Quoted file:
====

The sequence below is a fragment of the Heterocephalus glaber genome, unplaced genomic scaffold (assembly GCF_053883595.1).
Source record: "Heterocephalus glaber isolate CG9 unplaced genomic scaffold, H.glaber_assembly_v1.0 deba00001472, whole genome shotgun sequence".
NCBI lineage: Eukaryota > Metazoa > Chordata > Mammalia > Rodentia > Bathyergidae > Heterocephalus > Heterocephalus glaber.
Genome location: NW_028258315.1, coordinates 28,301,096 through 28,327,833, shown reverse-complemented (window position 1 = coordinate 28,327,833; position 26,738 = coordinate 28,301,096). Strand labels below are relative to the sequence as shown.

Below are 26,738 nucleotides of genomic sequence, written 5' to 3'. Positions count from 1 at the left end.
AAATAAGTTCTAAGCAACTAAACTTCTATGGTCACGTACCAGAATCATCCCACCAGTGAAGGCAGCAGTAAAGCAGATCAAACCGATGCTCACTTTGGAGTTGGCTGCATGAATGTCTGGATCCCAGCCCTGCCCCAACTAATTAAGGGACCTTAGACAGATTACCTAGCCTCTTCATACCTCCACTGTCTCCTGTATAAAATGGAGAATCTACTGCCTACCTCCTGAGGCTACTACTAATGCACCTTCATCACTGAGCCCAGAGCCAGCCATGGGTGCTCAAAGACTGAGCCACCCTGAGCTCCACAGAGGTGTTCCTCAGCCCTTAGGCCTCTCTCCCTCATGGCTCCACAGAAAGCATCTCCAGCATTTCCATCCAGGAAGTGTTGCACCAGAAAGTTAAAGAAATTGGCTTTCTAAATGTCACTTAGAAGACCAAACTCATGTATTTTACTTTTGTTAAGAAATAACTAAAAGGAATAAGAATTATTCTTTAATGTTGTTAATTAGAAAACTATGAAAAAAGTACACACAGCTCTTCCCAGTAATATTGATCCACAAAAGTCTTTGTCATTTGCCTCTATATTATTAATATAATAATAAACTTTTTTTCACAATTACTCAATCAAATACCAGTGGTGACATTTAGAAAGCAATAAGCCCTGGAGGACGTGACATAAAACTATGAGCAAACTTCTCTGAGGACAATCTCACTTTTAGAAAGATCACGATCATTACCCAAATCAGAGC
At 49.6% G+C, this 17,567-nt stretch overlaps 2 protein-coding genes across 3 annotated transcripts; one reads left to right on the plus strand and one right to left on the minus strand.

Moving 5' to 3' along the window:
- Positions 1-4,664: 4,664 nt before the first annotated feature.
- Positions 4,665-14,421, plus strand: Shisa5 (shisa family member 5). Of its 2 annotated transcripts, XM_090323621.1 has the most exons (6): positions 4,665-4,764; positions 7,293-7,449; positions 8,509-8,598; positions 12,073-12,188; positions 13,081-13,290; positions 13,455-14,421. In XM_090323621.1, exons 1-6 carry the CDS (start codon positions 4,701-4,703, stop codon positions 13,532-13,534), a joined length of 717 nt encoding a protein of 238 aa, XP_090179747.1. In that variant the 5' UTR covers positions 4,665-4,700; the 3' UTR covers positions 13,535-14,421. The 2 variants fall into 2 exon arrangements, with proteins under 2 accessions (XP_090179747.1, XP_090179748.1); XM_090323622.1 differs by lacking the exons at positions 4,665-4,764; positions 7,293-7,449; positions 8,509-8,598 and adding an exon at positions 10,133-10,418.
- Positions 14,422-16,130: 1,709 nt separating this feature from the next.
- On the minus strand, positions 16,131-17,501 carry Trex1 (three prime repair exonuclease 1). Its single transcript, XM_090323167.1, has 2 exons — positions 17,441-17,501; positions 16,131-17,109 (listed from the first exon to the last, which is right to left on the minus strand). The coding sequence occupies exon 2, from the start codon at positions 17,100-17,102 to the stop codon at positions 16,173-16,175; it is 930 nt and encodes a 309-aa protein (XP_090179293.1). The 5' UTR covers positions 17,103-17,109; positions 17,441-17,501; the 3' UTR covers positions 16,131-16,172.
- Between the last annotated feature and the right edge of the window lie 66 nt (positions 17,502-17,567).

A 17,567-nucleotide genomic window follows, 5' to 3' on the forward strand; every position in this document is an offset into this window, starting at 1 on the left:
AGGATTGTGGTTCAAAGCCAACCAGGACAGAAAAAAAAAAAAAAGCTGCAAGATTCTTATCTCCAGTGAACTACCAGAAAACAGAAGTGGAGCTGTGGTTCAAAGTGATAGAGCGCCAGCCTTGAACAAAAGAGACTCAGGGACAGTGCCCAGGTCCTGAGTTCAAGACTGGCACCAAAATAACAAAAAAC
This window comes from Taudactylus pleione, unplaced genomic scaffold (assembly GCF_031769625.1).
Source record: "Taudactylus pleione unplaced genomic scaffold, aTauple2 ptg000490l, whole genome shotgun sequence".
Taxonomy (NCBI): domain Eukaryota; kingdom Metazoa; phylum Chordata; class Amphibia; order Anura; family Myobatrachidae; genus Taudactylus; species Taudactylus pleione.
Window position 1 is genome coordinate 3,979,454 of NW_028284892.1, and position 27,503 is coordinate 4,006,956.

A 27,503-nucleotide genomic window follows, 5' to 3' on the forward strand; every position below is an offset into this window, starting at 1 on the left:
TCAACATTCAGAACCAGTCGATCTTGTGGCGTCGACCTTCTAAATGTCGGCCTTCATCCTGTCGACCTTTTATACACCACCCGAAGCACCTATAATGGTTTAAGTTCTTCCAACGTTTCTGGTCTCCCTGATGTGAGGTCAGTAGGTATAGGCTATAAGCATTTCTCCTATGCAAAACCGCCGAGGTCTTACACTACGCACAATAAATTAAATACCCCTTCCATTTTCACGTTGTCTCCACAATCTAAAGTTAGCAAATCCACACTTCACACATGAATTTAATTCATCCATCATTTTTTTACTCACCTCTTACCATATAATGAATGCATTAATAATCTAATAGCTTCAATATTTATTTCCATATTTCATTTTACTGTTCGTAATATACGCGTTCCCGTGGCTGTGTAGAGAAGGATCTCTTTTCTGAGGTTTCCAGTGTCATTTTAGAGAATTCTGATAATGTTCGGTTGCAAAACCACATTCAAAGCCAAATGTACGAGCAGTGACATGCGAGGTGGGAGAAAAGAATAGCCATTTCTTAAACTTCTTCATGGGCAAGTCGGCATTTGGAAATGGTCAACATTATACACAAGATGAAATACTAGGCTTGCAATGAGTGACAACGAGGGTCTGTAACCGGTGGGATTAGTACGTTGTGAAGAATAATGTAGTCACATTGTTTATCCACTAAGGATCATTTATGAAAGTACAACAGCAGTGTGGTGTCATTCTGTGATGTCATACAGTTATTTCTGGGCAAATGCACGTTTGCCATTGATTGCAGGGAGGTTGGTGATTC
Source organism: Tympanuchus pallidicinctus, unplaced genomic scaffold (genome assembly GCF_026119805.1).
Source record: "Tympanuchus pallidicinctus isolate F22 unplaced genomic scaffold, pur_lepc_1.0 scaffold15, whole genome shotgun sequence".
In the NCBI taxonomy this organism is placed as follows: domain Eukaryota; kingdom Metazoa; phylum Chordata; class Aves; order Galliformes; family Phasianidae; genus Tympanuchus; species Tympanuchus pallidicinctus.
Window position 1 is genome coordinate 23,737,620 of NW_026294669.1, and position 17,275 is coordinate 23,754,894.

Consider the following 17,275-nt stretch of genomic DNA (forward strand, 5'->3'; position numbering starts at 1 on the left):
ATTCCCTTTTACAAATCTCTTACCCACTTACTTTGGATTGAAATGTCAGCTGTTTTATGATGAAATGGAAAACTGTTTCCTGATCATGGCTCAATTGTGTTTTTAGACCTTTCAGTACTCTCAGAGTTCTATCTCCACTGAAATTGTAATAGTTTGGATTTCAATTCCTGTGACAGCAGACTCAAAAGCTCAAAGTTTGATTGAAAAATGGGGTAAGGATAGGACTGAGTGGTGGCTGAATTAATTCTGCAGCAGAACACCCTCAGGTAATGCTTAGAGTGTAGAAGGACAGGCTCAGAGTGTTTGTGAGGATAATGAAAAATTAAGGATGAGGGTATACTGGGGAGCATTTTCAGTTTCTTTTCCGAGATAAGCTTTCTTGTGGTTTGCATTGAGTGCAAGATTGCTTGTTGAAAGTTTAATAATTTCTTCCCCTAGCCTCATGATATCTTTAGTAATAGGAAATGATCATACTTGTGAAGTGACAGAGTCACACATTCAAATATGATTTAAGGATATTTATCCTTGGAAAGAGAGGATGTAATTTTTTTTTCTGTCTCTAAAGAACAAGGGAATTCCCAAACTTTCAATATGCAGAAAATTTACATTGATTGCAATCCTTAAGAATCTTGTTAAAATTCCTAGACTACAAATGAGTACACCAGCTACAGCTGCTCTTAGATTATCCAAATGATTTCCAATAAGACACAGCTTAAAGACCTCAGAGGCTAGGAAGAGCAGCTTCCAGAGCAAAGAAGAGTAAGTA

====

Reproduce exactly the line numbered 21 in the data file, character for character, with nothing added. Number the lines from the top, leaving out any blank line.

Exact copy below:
TCAACATTCAGAACCAGTCGATCTTGTGGCGTCGACCTTCTAAATGTCGGCCTTCATCCTGTCGACCTTTTATACACCACCCGAAGCACCTATAATGGTTTAAGTTCTTCCAACGTTTCTGGTCTCCCTGATGTGAGGTCAGTAGGTATAGGCTATAAGCATTTCTCCTATGCAAAACCGCCGAGGTCTTACACTACGCACAATAAATTAAATACCCCTTCCATTTTCACGTTGTCTCCACAATCTAAAGTTAGCAAATCCACACTTCACACATGAATTTAATTCATCCATCATTTTTTTACTCACCTCTTACCATATAATGAATGCATTAATAATCTAATAGCTTCAATATTTATTTCCATATTTCATTTTACTGTTCGTAATATACGCGTTCCCGTGGCTGTGTAGAGAAGGATCTCTTTTCTGAGGTTTCCAGTGTCATTTTAGAGAATTCTGATAATGTTCGGTTGCAAAACCACATTCAAAGCCAAATGTACGAGCAGTGACATGCGAGGTGGGAGAAAAGAATAGCCATTTCTTAAACTTCTTCATGGGCAAGTCGGCATTTGGAAATGGTCAACATTATACACAAGATGAAATACTAGGCTTGCAATGAGTGACAACGAGGGTCTGTAACCGGTGGGATTAGTACGTTGTGAAGAATAATGTAGTCACATTGTTTATCCACTAAGGATCATTTATGAAAGTACAACAGCAGTGTGGTGTCATTCTGTGATGTCATACAGTTATTTCTGGGCAAATGCACGTTTGCCATTGATTGCAGGGAGGTTGGTGATTC